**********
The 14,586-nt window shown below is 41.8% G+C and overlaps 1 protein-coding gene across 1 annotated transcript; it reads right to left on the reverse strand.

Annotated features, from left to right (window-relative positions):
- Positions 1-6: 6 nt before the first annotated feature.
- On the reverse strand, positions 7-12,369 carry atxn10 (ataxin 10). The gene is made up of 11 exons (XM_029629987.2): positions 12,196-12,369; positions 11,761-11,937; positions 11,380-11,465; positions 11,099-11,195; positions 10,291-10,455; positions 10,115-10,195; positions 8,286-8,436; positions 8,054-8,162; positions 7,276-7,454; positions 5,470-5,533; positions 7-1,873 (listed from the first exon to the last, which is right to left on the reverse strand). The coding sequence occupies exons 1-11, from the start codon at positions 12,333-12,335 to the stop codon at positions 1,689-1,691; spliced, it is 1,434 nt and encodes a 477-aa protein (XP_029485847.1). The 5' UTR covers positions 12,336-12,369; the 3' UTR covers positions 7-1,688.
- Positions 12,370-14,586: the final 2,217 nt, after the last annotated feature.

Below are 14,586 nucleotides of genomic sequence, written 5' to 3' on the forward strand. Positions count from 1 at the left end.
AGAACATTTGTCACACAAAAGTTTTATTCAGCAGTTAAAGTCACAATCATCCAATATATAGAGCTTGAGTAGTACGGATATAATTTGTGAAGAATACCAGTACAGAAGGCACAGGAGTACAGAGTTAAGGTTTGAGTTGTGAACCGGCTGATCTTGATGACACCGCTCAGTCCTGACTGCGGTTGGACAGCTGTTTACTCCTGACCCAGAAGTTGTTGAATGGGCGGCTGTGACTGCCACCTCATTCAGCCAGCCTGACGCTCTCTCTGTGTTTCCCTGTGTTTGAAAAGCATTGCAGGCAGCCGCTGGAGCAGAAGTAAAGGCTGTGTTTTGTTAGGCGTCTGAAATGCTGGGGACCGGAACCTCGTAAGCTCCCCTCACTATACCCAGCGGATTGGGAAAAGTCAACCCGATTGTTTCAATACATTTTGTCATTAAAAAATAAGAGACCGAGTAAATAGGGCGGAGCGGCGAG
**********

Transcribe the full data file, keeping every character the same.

The 14,586-nt window shown below is 41.8% G+C and overlaps 1 protein-coding gene across 1 annotated transcript; it reads right to left on the reverse strand.

Annotated features, from left to right (window-relative positions):
- Positions 1-6: 6 nt before the first annotated feature.
- On the reverse strand, positions 7-12,369 carry atxn10 (ataxin 10). The gene is made up of 11 exons (XM_029629987.2): positions 12,196-12,369; positions 11,761-11,937; positions 11,380-11,465; positions 11,099-11,195; positions 10,291-10,455; positions 10,115-10,195; positions 8,286-8,436; positions 8,054-8,162; positions 7,276-7,454; positions 5,470-5,533; positions 7-1,873 (listed from the first exon to the last, which is right to left on the reverse strand). The coding sequence occupies exons 1-11, from the start codon at positions 12,333-12,335 to the stop codon at positions 1,689-1,691; spliced, it is 1,434 nt and encodes a 477-aa protein (XP_029485847.1). The 5' UTR covers positions 12,336-12,369; the 3' UTR covers positions 7-1,688.
- Positions 12,370-14,586: the final 2,217 nt, after the last annotated feature.

Below are 14,586 nucleotides of genomic sequence, written 5' to 3' on the forward strand. Positions count from 1 at the left end.
AGAACATTTGTCACACAAAAGTTTTATTCAGCAGTTAAAGTCACAATCATCCAATATATAGAGCTTGAGTAGTACGGATATAATTTGTGAAGAATACCAGTACAGAAGGCACAGGAGTACAGAGTTAAGGTTTGAGTTGTGAACCGGCTGATCTTGATGACACCGCTCAGTCCTGACTGCGGTTGGACAGCTGTTTACTCCTGACCCAGAAGTTGTTGAATGGGCGGCTGTGACTGCCACCTCATTCAGCCAGCCTGACGCTCTCTCTGTGTTTCCCTGTGTTTGAAAAGCATTGCAGGCAGCCGCTGGAGCAGAAGTAAAGGCTGTGTTTTGTTAGGCGTCTGAAATGCTGGGGACCGGAACCTCGTAAGCTCCCCTCACTATACCCAGCGGATTGGGAAAAGTCAACCCGATTGTTTCAATACATTTTGTCATTAAAAAATAAGAGACCGAGTAAATAGGGCGGAGCGGCGAG